This form of multicultural acceptance has transferred itself into the area of morality and sin. Certain actions considered sinful by the Bible are no longer considered wrong in today’s culture because of this strong link between practice and people. Since accepting people is so important, we have to accept their practices as well, even if we don’t practice them or believe in them ourselves. This attitude has found fertile ground in the area of sexual morality. The acceptance of certain sexual practices and the acceptance of the disposition to those practices must be made if we are to accept the people who do them. In this view, you have to love the sin if you are going to love the sinner.

This belief holds to a tight interrelationship between disposition and being. The old saying, you are what you eat, has been modified to say you are what you do. But what if the “do” is not at all positive? Efforts then are made to make it positive by celebrating what was once considered repulsive. Not too long ago, homosexual acts were considered repulsive, so much so that they were criminalized. Today, these acts are celebrated in parades down the streets of major urban centres.

Let’s take this analogy further: today physical abuse of your spouse is considered repulsive. But if we are to accept spousal abusers, should we not accept their practice and disposition to abuse? Shouldn’t it be celebrated with parades in the streets? It is at this point the logic falls apart. If accepting and loving others means accepting their sin, you then can’t pick and choose what kinds of sin you want to celebrate and others you want to continuing classifying as horrific. This is the end result of integrating the person with the action and disposition.

This failed logic breathes new life into the old saying of loving the sinner but hating the sin. The two can and must be separated. If not, it brings a horrible form of anthropology that equates the value and worth of human beings to their sometimes terrible actions. This form of anthropology has no choice but to whitewash sin into something virtuous. Human beings are more than their actions, more than their disposition, more than their orientation. They possess a worth that is far greater than what the current culture wants to bestow upon them.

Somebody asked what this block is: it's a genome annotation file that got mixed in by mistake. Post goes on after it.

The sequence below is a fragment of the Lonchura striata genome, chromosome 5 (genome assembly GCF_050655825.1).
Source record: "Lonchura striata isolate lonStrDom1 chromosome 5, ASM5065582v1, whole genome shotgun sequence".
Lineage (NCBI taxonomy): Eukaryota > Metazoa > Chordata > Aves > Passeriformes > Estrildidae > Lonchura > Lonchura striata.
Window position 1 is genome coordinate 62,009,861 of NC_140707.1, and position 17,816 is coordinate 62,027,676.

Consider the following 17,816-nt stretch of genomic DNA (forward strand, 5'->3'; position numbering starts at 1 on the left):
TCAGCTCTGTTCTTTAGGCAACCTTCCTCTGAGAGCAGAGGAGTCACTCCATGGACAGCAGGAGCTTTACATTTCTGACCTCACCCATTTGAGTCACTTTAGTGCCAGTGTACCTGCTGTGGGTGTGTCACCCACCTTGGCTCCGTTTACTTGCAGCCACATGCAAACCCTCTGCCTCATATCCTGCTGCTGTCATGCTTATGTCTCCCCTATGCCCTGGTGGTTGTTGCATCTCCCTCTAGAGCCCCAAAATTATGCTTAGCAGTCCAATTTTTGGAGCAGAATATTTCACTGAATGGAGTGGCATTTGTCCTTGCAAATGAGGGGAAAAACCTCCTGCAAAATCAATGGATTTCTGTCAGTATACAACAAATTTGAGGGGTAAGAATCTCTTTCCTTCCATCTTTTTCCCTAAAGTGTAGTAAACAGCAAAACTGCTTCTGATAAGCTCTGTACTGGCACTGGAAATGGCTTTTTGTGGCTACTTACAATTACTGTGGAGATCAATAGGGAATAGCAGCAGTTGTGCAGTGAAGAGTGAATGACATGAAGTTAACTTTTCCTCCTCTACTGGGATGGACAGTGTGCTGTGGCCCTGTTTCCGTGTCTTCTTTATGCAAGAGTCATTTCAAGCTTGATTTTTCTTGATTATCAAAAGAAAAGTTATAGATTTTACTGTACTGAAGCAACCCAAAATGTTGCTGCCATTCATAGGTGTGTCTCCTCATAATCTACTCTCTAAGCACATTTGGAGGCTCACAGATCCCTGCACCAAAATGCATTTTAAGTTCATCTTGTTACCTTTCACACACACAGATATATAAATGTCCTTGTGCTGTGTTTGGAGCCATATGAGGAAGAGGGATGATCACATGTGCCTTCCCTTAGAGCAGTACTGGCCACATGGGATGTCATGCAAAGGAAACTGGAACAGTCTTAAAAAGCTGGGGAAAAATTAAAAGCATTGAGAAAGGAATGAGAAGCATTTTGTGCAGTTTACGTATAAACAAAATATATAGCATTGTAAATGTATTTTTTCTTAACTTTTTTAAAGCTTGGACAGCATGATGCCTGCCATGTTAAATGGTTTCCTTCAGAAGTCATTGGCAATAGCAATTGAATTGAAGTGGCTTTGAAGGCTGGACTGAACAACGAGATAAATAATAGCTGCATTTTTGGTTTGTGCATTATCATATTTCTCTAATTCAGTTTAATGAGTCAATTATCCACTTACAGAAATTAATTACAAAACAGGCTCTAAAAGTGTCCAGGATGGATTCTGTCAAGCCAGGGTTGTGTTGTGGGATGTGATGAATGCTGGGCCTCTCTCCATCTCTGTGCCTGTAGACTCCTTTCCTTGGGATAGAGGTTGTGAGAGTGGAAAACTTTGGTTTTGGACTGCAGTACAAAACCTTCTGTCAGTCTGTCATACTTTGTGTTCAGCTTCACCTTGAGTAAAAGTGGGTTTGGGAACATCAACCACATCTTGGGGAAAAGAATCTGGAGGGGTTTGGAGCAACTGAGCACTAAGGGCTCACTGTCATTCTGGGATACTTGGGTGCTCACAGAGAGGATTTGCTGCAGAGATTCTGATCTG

A careful reading of the New Testament reveals that Jesus practiced this old saying. He hung around people who were not only despised by their culture but who practiced lifestyles that were truly in rebellion to God’s ways. Jesus was quick to point this out to them. Yet, He saw beyond their lifestyle and wanted to embrace them instead. People have value because they are made in the image of God. Jesus saw value in people that went beyond how they lived and He treated people, not their sin, in a loving way. So much so that He died for them to grant them a life that was far more abundant, rich, free and holy than what there were currently experiencing.

How to Untie the Knot

If Christians are called to make the distinction between the sin and the sinner, how can this be done? The first step is for the church to recognize where is current practicing that tight integration between the sin and sinner and repent from it. In the past, the church classified certain sins so tightly with people that if they committed these sins once or were trapped in them, the church offered no sympathy. The attitude was hate the sin and hate the sinner. Fortunately, the church is seeing the error of her ways and is repenting in how she treats people trapped by sin. Ironically, the culture is following this old error where it now condemns those who do not embrace the connection between the action and the actor with its inverted love the sin in order to love the sinner.